This year’s IP&TV World Forum in Dubai was another show that could easily have been called the OTT forum – which begs the question of whether it’s worth going to the show with that title: as all the TV related gigs have gone over the top. In Dubai this year, most of the presentations during the conference and almost all the booths were full of it.
To learn what was talked about at the conference, check the #IPTVWFMEA hash tag on twitter or follow me @nebul2. My highlight was Thierry Fautier’s enthusiastic presentation of MPEG-DASH and my “”OMG what’s that?” moment arrived just before the close when we had an evangelical presentation from JOY LUXE IPTV in a gospel style on the 10 stupidest things not to do with apps. I was so amazed I stayed till the end, but don’t remember a single thing that was said.
However, overall the conference was of a good quality with variety and much local issues addressed. As last year, the MEA version of the show brings in a small, but a very focussed and powerful crowd with quite a lot of decision makers up to CEO level. Together with the genuine 5-star location, that lends a feeling of importance to the event. Decisions seem to take a long time in the Middle East and I heard it quipped that that was why the big guns had to come several times.
The exhibition floor
This year, I only stopped by in booths I haven’t visited before, leaving out for another time the likes of Motorola, Bridge or NDS that I have written about before. This first installment only covers Etisalat. Selevision, Mariner Partners Anevia and some others will be covered in part two.
The Etisalat booth took-up about a quarter the complete show floor space and it also housed small demo pods for a dozen key suppliers making up both its IPTV and its OTT ecosystem. These include suppliers large and small like Harmonic (encoding), SoftAtHome (middleware), Phxx (OTT solution developer), Airties (device manufacturer), Consona (OSS/BSS), Alfalak (Integrator), Pace (STB), etc.
I asked Jamal Bnari, one of the key project stakeholders to give me the guided tour of the Etisalat OTT demos.
Jamal first joked with me about how little IPTV there was at the show despite its name. The vast Etisalat booth echoed his feeling just like the rest of the show floor, with OTT occupying most of the space and pure-play IPTV relegated to only a few small booths.
Jamal explained to me that Etisalat’s new OTT services were initially planned as new commercial services to run alongside the existing IPTV service. The OnDemand service available on the web is actually the IPTV VOD library made available outside of the traditional IPTV suite (Live TV, Catch-up TV, etc.). The intent is to allow non-IPTV Etisalat subscribers to consume high-quality VOD content. Since this is still a managed network service (the service comes from the ISP), these customers are provisioned for IPTV but not allowed access to the other services in the IPTV except for VOD of course. This approach overcomes the usual QOS issue with OTT.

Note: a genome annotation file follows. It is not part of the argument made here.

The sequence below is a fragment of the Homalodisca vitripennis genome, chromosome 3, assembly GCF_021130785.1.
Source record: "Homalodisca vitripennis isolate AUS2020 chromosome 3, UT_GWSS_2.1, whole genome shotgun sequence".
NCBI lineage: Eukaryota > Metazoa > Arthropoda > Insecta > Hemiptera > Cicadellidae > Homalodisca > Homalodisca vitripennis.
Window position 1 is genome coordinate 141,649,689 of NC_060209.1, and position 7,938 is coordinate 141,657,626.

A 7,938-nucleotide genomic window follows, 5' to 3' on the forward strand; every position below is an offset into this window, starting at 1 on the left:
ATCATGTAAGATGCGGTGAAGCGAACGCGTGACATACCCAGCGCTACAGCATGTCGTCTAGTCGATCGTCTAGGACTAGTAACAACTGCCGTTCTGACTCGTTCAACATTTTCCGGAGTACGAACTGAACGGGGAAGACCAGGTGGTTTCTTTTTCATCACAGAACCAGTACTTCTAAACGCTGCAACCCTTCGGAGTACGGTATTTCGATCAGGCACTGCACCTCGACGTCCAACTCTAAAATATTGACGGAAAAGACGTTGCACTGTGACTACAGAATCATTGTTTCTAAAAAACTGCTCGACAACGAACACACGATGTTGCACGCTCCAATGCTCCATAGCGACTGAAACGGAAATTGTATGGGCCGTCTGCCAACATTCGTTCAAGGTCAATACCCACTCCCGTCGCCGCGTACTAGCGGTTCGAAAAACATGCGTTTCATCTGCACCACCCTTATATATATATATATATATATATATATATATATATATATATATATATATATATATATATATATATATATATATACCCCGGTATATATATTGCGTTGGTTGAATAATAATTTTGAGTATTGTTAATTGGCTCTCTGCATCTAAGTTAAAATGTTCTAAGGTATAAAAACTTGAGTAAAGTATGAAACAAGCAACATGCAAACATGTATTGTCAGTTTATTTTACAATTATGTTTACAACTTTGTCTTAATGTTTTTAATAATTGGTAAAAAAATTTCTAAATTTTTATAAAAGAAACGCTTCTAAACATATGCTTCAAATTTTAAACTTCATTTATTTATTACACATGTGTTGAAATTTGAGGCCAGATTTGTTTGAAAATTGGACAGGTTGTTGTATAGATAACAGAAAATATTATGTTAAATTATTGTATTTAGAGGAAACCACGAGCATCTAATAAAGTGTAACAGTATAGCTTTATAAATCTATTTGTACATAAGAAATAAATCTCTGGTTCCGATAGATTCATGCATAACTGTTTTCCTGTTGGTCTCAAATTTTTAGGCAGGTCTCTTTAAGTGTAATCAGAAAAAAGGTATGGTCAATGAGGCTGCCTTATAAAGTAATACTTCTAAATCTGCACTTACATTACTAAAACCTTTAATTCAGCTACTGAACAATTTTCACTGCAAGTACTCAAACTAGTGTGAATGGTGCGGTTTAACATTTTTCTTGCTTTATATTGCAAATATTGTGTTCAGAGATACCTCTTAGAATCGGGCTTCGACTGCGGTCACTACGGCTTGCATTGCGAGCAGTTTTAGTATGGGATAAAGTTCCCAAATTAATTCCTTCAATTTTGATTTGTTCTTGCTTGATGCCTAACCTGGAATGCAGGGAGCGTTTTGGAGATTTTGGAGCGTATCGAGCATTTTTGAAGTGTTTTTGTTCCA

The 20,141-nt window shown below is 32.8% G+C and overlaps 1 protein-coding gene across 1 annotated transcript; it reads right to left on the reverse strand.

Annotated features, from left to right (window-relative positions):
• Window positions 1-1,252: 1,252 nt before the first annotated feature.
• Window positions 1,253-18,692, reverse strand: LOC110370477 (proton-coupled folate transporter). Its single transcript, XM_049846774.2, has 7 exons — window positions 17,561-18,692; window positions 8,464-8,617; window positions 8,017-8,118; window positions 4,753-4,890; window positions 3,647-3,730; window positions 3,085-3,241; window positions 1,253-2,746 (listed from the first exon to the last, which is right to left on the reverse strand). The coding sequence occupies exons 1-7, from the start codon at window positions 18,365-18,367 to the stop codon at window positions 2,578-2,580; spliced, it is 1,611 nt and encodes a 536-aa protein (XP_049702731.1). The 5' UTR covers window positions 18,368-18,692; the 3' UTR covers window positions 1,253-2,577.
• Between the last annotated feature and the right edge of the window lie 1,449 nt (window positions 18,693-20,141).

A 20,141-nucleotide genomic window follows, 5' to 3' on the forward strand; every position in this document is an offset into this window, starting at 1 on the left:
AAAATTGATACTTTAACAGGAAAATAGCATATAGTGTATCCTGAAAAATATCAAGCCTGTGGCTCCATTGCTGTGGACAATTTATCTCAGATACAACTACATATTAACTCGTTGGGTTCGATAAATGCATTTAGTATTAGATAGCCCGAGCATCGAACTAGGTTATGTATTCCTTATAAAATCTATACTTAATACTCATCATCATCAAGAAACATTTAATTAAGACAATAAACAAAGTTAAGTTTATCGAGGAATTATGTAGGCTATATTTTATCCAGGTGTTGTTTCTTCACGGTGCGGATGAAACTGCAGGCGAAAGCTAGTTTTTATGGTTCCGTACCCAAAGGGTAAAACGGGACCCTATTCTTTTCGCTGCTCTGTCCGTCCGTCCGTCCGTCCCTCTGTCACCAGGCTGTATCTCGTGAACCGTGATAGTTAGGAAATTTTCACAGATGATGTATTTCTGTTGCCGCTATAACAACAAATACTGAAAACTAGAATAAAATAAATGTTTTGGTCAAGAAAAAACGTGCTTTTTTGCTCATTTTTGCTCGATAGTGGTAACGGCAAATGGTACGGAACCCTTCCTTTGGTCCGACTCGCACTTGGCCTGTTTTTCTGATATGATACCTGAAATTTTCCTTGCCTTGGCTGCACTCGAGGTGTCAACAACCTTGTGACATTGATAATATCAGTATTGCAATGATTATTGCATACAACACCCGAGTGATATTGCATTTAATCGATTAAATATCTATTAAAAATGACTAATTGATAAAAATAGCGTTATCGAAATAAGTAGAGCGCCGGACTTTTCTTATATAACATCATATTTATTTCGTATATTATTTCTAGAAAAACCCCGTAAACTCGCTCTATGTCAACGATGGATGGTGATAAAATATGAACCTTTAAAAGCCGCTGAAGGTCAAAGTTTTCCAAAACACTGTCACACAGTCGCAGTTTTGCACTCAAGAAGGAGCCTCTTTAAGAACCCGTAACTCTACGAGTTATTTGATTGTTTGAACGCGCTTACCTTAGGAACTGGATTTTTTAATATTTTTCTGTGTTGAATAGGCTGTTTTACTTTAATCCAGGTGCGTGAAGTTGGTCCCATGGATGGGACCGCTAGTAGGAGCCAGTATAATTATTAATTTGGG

For Jamal, the business benefit is this – “OTT either adds real value (ARPU) to existing TV subs or perceived value (stickiness)”. It also enables Etisalat to upsell heavy broadband users towards the complete TV story including the core IPTV solution. There’s a parallel here with big DTH platforms that use VoD primarily as a recruitment tool with extra ARPU providing a nice secondary benefit.
The OTT eLife service called OnWeb is already commercially deployed in the UAE and available to subscribers of all ISPs. Of course, there’s no guaranteed QOS here.
We then whizzed through all the eLife OTT demos (eLife is the brand used for all new services delivered over fibre). Jamal was adamant that Etisalat is going to be selling services NOT devices with this new approach.
The goal is to have the same user Interface on all devices (simplified but not changed on smaller screens). We discussed whether a same navigation paradigm can actually work for devices as different as a smartphone and a 47” HD screen with a remote control. My feeling was that it’s more about capturing a similar user experience than providing an identical interface.
For all OTT services, customers must setup an account with a few required parameters. The same credentials and payment options are used for all devices. The account is then hosted in the cloud. For now one user equates to one account and multiple devices, which works fine for individual devices. But for family TVs some enhancements will be needed.
The demo of eLife OnWeb was being shown on several STBs, importantly, none with the Etisalat brand. Third parties, who choose to include eLife OnWeb with their STB services, provide the devices. On display at the show there was a Humax branded box, an Abu Dhabi media device (Broadcom, Linux), a Kaon branded Android box, a pure IP box from Humax, an AirTies box and an LG SmartBox/Upgrader to make dumb TVs smart (exclusive to Etisalat and not available in the retail markets in the UAE). If nothing else, that impressive line-up shows that integrating Etisalt’s OTT services can’t be all that difficult.